As countries around the world continue to deal with the massive undertaking of testing their populations, identifying those who have been infected with the novel coronavirus, and tracing any people who may have been in contact with them in order to stop the spread, the United States has been taking a markedly different approach.
Rather than test and trace, it is the current administrations purview to reopen and win, seemingly regardless of the cost. This includes children.
Parents need to get back to work in order to put food on the family table, and kids need to be able learn in a safe, stable environment, surrounded by peers in order to gather up those necessary life- and social-skills so they can ultimately succeed as human beings.
High school drop out and Foo Fighters frontman Dave Grohl knows this as a fundamental truth, and not just because his mother was a public school teacher -- but that certainly helps. So, he took it upon himself to pen an open letter in The Atlantic, 'In Defense of Our Teachers,' to make his case.
Although Grohl admits that he was not the greatest student in his formative years, he understands the incredible influence that a good -- no -- GREAT teacher can have on their students. He still gets people coming up to him to tell stories about how his mother had changed their lives.
"As a single mother of two, she tirelessly devoted her life to the service of others, both at home and at work. From rising before dawn to ensure that my sister and I were bathed, dressed, and fed in time to catch the bus to grading papers well into the night, long after her dinner had gone cold, she rarely had a moment to herself," he explains. "All this while working multiple jobs to supplement her meager $35,000 annual salary."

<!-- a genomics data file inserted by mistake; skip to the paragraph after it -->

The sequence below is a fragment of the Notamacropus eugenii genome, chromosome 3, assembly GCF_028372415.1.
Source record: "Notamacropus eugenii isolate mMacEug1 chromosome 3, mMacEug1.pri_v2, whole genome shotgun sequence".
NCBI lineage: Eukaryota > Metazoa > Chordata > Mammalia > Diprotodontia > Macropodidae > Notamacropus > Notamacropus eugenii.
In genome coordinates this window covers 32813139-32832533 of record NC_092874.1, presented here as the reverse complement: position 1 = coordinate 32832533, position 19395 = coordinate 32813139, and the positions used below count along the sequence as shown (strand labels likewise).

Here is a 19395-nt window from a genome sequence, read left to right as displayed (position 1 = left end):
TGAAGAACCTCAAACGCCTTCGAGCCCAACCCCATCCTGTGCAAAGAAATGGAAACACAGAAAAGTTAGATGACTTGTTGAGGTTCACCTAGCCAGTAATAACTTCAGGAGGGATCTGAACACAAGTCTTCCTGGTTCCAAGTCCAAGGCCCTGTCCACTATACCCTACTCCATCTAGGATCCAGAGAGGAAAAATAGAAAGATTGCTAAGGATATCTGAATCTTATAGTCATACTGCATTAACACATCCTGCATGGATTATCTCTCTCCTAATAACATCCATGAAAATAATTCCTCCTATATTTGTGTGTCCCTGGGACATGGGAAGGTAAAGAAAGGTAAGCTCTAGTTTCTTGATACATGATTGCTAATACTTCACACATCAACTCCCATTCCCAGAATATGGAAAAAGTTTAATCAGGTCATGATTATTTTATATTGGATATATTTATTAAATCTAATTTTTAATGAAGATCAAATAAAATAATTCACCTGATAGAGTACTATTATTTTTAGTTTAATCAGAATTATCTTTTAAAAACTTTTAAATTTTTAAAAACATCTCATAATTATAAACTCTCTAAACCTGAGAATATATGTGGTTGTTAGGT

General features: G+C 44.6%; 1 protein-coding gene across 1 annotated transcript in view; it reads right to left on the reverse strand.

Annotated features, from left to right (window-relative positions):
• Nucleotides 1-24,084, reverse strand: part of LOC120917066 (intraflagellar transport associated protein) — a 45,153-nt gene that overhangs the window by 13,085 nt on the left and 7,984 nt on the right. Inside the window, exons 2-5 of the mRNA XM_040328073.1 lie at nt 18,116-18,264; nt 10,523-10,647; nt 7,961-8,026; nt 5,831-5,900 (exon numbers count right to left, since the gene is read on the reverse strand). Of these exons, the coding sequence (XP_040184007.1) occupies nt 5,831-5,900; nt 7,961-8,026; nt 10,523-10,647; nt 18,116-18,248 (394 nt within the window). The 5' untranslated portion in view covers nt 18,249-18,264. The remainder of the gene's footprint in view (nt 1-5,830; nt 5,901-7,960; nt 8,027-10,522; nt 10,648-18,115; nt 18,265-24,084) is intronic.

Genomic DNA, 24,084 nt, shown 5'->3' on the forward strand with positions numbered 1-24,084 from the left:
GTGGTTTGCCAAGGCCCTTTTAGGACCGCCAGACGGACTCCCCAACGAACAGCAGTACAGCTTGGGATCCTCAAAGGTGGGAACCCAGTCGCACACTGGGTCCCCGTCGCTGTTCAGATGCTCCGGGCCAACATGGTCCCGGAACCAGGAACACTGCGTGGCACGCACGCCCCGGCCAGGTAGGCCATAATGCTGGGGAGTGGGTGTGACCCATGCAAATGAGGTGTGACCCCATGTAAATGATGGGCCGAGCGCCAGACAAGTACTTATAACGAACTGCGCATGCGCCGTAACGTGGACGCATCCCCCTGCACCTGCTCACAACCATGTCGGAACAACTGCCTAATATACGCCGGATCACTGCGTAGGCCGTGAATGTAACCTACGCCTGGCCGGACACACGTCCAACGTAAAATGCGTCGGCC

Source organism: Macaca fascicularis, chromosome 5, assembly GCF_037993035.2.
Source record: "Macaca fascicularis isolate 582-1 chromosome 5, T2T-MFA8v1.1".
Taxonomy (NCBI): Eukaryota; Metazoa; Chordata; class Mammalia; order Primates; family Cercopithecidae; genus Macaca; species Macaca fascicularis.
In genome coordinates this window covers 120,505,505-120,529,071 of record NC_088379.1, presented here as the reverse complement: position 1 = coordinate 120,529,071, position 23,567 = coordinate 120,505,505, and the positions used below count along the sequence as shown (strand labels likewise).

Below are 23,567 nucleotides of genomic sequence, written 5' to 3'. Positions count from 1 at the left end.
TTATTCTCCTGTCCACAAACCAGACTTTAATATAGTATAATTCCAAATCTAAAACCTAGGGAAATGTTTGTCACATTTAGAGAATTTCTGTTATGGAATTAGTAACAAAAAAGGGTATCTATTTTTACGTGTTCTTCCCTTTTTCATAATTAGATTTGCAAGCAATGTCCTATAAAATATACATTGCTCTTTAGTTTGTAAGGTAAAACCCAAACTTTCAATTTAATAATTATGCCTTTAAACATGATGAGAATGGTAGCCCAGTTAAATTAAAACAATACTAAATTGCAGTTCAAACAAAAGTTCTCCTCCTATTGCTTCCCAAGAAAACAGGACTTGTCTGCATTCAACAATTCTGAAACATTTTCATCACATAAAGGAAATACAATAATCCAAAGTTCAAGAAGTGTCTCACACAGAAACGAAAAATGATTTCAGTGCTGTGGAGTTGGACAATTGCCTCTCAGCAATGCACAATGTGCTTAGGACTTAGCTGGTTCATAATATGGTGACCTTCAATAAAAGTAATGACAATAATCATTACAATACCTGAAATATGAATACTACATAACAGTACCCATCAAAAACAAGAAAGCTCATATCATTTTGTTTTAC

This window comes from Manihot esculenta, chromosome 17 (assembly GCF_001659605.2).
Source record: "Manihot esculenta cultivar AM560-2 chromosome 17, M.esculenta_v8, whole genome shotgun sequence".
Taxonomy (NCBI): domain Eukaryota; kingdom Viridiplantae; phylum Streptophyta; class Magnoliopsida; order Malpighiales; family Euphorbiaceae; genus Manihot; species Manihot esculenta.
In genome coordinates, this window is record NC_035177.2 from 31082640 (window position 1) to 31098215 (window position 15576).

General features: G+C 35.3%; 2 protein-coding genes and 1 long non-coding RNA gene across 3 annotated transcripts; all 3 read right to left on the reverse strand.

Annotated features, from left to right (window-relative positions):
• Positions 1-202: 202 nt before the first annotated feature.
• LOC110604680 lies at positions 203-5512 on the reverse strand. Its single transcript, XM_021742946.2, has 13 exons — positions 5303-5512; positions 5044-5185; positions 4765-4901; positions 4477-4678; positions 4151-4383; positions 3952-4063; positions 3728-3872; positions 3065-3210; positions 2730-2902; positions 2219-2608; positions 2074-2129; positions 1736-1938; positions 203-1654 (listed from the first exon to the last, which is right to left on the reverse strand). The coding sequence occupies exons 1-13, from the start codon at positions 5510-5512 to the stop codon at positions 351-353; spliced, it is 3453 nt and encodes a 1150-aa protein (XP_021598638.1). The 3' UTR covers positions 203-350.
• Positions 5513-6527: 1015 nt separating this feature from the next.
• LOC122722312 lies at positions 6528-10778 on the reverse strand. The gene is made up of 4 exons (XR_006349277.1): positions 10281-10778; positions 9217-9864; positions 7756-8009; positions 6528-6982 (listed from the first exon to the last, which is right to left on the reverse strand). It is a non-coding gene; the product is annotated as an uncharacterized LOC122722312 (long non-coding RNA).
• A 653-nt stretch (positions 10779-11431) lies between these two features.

"It takes a certain kind of person to devote their life to this difficult and often-thankless job," he continues. "I know because I was raised in a community of them. I have mowed their lawns, painted their apartments, even babysat their children, and I’m convinced that they are as essential as any other essential workers."
"Some even raise rock stars," he exclaims, listing off Rage Against the Machine guitarist Tom Morello, the Haim sisters, Maroon 5's Adam Levine and singer Josh Groban as just a few celebrity children of educators.
Dave's plea in all of this is to give teachers the respect and dignity of a well thought out plan that they so deserve when it comes to the task of reopening schools. “There’s so much more to be addressed than just opening the doors and sending them back home,” Dave's mother, now retired at 82-years-old says as she explains to her son the list of concerns she has for her fellow teachers. “Masks and distancing, temperature checks, crowded busing, crowded hallways, sports, air-conditioning systems, lunchrooms, public restrooms, janitorial staff,” are all things she believes need to be addressed before any classroom doors are swung open.
Her suggestion? “Remote learning for the time being.”
A plan, which Dave's mother had to prepare three times a day for her students (public speaking, AP English, and English 10), is necessary in his view before reopening schools can begin. But as of now there is no plan coming from leadership, just reopen.
"America’s teachers are caught in a trap, set by indecisive and conflicting sectors of failed leadership that have never been in their position and can’t possibly relate to the unique challenges they face," says Grohl. "I wouldn’t trust the U.S. secretary of percussion to tell me how to play “Smells Like Teen Spirit” if they had never sat behind a drum set, so why should any teacher trust Secretary of Education Betsy DeVos to tell them how to teach, without her ever having sat at the head of a class," he asks.
"Teachers want to teach, not die, and we should support and protect them like the national treasures that they are," says Grohl. "For without them, where would we be?"
You can read Dave's full open letter here, and listen to his emotional plea, below.